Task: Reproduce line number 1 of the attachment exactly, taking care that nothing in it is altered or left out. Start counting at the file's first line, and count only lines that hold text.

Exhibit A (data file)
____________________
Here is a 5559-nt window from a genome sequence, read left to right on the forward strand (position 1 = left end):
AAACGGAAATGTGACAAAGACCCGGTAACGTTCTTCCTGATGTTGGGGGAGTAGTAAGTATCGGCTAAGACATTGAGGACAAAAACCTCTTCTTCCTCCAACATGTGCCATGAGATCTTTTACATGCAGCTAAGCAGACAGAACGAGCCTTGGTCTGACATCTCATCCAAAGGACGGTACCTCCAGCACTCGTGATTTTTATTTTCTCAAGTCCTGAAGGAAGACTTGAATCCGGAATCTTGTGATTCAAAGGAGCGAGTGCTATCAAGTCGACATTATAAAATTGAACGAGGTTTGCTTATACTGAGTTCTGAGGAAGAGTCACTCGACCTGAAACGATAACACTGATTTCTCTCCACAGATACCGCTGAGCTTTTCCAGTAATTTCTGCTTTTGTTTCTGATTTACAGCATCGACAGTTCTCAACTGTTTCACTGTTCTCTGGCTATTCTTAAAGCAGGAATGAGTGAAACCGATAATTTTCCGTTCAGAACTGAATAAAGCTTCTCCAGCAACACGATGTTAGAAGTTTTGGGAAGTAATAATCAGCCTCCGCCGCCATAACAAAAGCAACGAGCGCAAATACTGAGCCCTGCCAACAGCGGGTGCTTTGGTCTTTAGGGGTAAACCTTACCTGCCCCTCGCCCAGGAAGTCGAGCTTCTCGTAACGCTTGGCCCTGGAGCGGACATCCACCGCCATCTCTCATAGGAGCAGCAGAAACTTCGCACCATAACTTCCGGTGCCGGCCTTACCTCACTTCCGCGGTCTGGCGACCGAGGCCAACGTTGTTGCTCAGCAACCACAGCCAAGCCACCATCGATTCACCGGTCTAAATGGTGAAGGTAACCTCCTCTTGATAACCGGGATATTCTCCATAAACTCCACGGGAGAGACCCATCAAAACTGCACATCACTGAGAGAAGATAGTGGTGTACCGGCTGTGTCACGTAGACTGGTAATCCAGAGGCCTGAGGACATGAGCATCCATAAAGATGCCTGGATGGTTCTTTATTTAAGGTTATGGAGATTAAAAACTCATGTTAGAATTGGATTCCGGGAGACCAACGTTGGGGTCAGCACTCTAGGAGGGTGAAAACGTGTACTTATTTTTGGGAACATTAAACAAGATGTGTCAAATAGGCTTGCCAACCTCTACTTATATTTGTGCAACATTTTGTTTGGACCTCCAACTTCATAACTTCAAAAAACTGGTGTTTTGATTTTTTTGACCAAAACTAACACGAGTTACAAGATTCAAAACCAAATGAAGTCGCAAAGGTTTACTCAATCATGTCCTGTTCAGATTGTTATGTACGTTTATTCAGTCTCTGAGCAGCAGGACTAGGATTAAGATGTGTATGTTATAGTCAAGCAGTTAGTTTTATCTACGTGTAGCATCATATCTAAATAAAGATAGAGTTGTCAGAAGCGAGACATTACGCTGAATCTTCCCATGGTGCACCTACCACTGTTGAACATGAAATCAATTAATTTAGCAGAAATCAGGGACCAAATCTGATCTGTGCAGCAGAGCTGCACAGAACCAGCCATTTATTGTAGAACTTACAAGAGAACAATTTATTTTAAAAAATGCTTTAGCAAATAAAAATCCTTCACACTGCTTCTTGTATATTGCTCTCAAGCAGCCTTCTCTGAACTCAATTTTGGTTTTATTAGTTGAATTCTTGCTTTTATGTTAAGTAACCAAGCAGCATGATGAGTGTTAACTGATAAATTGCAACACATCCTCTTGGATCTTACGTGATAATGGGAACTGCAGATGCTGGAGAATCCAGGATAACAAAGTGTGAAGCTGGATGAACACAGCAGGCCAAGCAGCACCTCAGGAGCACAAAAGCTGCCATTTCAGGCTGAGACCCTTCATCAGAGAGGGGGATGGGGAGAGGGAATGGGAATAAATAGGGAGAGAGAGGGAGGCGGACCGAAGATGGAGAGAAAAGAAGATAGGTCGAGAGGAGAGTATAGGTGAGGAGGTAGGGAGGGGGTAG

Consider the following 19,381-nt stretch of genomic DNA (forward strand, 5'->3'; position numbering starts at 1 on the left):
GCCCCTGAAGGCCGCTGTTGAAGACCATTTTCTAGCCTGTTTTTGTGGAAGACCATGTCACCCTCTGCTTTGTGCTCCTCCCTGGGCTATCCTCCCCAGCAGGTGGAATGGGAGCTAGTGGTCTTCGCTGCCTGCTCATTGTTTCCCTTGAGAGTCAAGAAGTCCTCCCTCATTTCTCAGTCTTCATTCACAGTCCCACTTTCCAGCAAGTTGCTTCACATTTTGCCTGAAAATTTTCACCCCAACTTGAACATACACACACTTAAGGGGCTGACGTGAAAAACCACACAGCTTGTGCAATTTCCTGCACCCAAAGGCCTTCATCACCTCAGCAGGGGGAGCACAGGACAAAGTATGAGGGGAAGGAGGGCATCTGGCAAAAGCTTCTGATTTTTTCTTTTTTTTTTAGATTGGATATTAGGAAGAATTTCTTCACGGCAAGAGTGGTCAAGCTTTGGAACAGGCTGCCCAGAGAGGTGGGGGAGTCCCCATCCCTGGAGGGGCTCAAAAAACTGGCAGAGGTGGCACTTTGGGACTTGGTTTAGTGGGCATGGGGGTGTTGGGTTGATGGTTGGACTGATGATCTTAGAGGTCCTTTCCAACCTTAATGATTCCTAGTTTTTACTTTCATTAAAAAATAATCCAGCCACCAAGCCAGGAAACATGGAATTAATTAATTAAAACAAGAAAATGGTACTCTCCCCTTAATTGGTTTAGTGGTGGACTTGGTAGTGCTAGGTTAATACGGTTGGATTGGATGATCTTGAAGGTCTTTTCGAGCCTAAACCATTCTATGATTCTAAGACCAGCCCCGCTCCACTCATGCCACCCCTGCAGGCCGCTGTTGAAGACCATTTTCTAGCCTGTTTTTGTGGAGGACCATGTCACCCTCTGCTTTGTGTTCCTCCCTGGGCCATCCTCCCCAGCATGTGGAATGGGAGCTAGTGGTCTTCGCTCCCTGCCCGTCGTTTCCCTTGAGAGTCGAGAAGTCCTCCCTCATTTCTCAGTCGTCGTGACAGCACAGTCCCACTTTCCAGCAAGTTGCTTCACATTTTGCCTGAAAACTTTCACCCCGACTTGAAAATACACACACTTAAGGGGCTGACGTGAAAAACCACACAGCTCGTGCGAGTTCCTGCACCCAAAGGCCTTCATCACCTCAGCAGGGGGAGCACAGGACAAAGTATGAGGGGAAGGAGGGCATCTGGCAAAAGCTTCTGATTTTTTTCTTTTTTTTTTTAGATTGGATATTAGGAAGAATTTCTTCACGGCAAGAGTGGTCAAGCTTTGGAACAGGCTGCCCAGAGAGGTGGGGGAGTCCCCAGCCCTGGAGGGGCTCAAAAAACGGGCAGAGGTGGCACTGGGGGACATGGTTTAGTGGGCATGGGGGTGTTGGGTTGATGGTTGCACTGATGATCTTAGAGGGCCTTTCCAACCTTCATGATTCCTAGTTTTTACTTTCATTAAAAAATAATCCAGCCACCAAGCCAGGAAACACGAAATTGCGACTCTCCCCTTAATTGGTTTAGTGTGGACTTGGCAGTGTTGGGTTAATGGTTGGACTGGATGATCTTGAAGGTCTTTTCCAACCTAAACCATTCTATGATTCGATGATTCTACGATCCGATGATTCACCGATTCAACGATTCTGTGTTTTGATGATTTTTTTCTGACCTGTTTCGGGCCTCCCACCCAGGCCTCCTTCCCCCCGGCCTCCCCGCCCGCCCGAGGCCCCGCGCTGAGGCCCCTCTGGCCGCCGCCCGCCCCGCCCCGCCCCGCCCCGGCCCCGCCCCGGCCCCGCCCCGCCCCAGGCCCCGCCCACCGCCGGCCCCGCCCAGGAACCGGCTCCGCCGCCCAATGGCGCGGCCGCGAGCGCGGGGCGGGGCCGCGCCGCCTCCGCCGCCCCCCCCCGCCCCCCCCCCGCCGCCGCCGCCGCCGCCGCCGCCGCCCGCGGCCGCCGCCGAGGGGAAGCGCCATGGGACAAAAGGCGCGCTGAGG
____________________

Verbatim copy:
Here is a 5559-nt window from a genome sequence, read left to right on the forward strand (position 1 = left end):